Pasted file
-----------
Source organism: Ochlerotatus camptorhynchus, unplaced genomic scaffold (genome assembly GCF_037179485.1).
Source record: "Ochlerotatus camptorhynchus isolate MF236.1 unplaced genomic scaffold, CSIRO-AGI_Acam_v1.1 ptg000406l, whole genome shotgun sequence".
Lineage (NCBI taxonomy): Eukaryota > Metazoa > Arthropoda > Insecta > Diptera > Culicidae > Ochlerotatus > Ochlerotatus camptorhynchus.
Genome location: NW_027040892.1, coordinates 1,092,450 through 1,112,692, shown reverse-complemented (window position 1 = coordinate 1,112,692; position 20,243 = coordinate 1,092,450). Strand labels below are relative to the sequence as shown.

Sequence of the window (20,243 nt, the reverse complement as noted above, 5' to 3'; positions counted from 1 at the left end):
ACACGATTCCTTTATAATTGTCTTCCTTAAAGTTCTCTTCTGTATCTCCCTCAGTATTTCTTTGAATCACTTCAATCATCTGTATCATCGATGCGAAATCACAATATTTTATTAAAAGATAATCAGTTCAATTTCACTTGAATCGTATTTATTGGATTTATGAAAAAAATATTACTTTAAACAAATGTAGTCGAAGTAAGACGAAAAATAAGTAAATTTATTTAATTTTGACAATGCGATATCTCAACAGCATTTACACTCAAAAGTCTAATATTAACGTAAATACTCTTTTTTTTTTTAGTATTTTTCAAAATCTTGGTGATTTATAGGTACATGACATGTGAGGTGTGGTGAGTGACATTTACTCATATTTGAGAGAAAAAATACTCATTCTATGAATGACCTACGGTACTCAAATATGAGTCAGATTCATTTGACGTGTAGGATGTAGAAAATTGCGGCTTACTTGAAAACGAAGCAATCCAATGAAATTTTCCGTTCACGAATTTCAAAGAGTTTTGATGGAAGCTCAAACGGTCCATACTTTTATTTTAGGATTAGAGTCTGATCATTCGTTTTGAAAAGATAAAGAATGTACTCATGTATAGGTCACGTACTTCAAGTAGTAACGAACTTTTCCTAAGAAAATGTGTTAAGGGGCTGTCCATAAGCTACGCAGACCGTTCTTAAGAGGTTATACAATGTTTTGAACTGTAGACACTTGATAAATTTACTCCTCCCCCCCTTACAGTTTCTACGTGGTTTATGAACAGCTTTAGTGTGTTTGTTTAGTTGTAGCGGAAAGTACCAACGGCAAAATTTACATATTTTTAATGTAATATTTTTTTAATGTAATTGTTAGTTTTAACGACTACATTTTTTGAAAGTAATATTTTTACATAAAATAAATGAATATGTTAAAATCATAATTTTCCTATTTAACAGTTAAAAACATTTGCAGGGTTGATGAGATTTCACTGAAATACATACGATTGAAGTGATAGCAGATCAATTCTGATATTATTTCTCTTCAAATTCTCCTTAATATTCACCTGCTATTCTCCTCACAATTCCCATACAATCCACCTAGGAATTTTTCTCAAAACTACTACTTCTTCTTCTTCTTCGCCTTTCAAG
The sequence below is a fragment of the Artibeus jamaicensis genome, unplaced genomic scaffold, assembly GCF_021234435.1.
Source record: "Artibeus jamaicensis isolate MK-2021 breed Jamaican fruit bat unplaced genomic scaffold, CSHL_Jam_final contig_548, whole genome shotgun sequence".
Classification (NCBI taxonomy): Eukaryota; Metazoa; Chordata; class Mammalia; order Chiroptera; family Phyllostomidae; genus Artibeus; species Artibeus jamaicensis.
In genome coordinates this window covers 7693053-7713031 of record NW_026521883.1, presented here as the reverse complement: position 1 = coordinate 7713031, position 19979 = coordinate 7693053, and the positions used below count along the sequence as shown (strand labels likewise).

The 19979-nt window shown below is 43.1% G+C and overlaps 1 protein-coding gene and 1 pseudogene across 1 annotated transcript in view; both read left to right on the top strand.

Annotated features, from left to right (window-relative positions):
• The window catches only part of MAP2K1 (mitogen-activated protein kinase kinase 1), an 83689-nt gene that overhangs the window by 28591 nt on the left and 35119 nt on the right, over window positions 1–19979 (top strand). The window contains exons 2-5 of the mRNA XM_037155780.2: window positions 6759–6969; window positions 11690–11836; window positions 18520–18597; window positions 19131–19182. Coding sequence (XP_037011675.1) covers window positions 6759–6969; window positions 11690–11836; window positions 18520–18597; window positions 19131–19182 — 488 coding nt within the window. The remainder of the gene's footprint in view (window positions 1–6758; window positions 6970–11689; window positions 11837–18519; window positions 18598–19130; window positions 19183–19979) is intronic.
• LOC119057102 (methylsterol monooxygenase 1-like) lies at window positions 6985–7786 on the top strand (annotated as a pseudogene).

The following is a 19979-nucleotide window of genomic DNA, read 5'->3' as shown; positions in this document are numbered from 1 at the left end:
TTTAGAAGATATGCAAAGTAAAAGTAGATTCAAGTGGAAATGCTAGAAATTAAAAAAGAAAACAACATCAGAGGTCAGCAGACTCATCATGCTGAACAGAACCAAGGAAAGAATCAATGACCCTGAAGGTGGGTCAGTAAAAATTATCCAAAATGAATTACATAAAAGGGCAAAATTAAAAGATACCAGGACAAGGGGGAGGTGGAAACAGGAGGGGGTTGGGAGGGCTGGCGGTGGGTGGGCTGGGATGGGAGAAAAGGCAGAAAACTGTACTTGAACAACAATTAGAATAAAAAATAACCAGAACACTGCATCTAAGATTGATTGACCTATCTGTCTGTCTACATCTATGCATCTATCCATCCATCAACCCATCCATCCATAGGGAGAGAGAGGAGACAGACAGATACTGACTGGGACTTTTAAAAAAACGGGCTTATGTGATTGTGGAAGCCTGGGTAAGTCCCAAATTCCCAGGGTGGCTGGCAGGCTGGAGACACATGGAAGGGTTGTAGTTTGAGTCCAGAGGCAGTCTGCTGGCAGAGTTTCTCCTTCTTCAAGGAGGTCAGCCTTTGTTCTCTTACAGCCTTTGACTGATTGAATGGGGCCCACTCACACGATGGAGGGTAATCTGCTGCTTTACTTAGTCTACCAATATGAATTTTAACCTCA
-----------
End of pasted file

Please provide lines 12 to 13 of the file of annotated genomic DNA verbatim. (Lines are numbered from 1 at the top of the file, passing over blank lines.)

Annotated features, from left to right (window-relative positions):
• The window catches only part of MAP2K1 (mitogen-activated protein kinase kinase 1), an 83689-nt gene that overhangs the window by 28591 nt on the left and 35119 nt on the right, over window positions 1–19979 (top strand). The window contains exons 2-5 of the mRNA XM_037155780.2: window positions 6759–6969; window positions 11690–11836; window positions 18520–18597; window positions 19131–19182. Coding sequence (XP_037011675.1) covers window positions 6759–6969; window positions 11690–11836; window positions 18520–18597; window positions 19131–19182 — 488 coding nt within the window. The remainder of the gene's footprint in view (window positions 1–6758; window positions 6970–11689; window positions 11837–18519; window positions 18598–19130; window positions 19183–19979) is intronic.